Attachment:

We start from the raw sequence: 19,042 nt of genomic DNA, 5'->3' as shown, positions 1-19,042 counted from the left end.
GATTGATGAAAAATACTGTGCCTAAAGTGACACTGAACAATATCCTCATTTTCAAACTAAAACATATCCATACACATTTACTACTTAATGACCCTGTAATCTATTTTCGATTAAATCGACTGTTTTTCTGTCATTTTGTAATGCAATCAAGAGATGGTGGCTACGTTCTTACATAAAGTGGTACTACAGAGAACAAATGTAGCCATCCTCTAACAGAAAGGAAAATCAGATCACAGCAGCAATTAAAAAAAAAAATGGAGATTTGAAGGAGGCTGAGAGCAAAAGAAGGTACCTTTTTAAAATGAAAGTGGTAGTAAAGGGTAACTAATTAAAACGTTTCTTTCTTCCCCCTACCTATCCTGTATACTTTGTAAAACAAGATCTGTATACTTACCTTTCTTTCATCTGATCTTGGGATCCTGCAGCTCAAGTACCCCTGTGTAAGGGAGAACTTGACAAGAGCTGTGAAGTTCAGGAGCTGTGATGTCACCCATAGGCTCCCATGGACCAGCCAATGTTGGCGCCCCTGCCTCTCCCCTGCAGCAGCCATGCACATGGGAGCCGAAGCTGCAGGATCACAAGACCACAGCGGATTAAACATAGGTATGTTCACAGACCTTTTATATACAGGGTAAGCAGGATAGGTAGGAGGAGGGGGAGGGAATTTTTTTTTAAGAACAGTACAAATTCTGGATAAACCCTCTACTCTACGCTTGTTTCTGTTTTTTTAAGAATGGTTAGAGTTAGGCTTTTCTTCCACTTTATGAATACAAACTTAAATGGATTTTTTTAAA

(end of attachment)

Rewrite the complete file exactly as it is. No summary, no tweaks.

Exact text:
We start from the raw sequence: 19,042 nt of genomic DNA, 5'->3' as shown, positions 1-19,042 counted from the left end.
GATTGATGAAAAATACTGTGCCTAAAGTGACACTGAACAATATCCTCATTTTCAAACTAAAACATATCCATACACATTTACTACTTAATGACCCTGTAATCTATTTTCGATTAAATCGACTGTTTTTCTGTCATTTTGTAATGCAATCAAGAGATGGTGGCTACGTTCTTACATAAAGTGGTACTACAGAGAACAAATGTAGCCATCCTCTAACAGAAAGGAAAATCAGATCACAGCAGCAATTAAAAAAAAAAATGGAGATTTGAAGGAGGCTGAGAGCAAAAGAAGGTACCTTTTTAAAATGAAAGTGGTAGTAAAGGGTAACTAATTAAAACGTTTCTTTCTTCCCCCTACCTATCCTGTATACTTTGTAAAACAAGATCTGTATACTTACCTTTCTTTCATCTGATCTTGGGATCCTGCAGCTCAAGTACCCCTGTGTAAGGGAGAACTTGACAAGAGCTGTGAAGTTCAGGAGCTGTGATGTCACCCATAGGCTCCCATGGACCAGCCAATGTTGGCGCCCCTGCCTCTCCCCTGCAGCAGCCATGCACATGGGAGCCGAAGCTGCAGGATCACAAGACCACAGCGGATTAAACATAGGTATGTTCACAGACCTTTTATATACAGGGTAAGCAGGATAGGTAGGAGGAGGGGGAGGGAATTTTTTTTTAAGAACAGTACAAATTCTGGATAAACCCTCTACTCTACGCTTGTTTCTGTTTTTTTAAGAATGGTTAGAGTTAGGCTTTTCTTCCACTTTATGAATACAAACTTAAATGGATTTTTTTAAA